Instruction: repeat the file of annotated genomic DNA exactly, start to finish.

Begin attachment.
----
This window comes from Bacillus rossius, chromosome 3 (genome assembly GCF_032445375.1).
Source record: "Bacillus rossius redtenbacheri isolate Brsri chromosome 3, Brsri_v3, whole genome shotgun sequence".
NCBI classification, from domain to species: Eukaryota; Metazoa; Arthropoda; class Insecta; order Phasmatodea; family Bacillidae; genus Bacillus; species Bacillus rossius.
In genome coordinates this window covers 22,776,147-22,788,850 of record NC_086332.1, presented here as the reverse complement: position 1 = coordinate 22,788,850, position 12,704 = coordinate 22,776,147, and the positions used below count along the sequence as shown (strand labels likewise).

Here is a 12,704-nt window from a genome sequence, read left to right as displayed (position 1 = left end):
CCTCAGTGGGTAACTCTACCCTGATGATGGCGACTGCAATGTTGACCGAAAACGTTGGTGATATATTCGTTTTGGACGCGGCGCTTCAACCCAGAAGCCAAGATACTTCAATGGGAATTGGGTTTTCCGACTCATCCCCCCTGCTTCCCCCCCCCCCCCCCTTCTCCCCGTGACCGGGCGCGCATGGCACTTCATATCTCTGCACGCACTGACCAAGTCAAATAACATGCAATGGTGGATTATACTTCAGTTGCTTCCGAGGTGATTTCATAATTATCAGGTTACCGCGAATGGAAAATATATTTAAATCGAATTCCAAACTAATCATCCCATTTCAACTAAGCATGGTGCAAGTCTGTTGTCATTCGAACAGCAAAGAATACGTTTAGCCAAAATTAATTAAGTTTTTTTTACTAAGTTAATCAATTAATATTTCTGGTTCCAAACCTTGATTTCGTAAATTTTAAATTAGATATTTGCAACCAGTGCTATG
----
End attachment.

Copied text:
This window comes from Bacillus rossius, chromosome 3 (genome assembly GCF_032445375.1).
Source record: "Bacillus rossius redtenbacheri isolate Brsri chromosome 3, Brsri_v3, whole genome shotgun sequence".
NCBI classification, from domain to species: Eukaryota; Metazoa; Arthropoda; class Insecta; order Phasmatodea; family Bacillidae; genus Bacillus; species Bacillus rossius.
In genome coordinates this window covers 22,776,147-22,788,850 of record NC_086332.1, presented here as the reverse complement: position 1 = coordinate 22,788,850, position 12,704 = coordinate 22,776,147, and the positions used below count along the sequence as shown (strand labels likewise).

Here is a 12,704-nt window from a genome sequence, read left to right as displayed (position 1 = left end):
CCTCAGTGGGTAACTCTACCCTGATGATGGCGACTGCAATGTTGACCGAAAACGTTGGTGATATATTCGTTTTGGACGCGGCGCTTCAACCCAGAAGCCAAGATACTTCAATGGGAATTGGGTTTTCCGACTCATCCCCCCTGCTTCCCCCCCCCCCCCCCTTCTCCCCGTGACCGGGCGCGCATGGCACTTCATATCTCTGCACGCACTGACCAAGTCAAATAACATGCAATGGTGGATTATACTTCAGTTGCTTCCGAGGTGATTTCATAATTATCAGGTTACCGCGAATGGAAAATATATTTAAATCGAATTCCAAACTAATCATCCCATTTCAACTAAGCATGGTGCAAGTCTGTTGTCATTCGAACAGCAAAGAATACGTTTAGCCAAAATTAATTAAGTTTTTTTTACTAAGTTAATCAATTAATATTTCTGGTTCCAAACCTTGATTTCGTAAATTTTAAATTAGATATTTGCAACCAGTGCTATG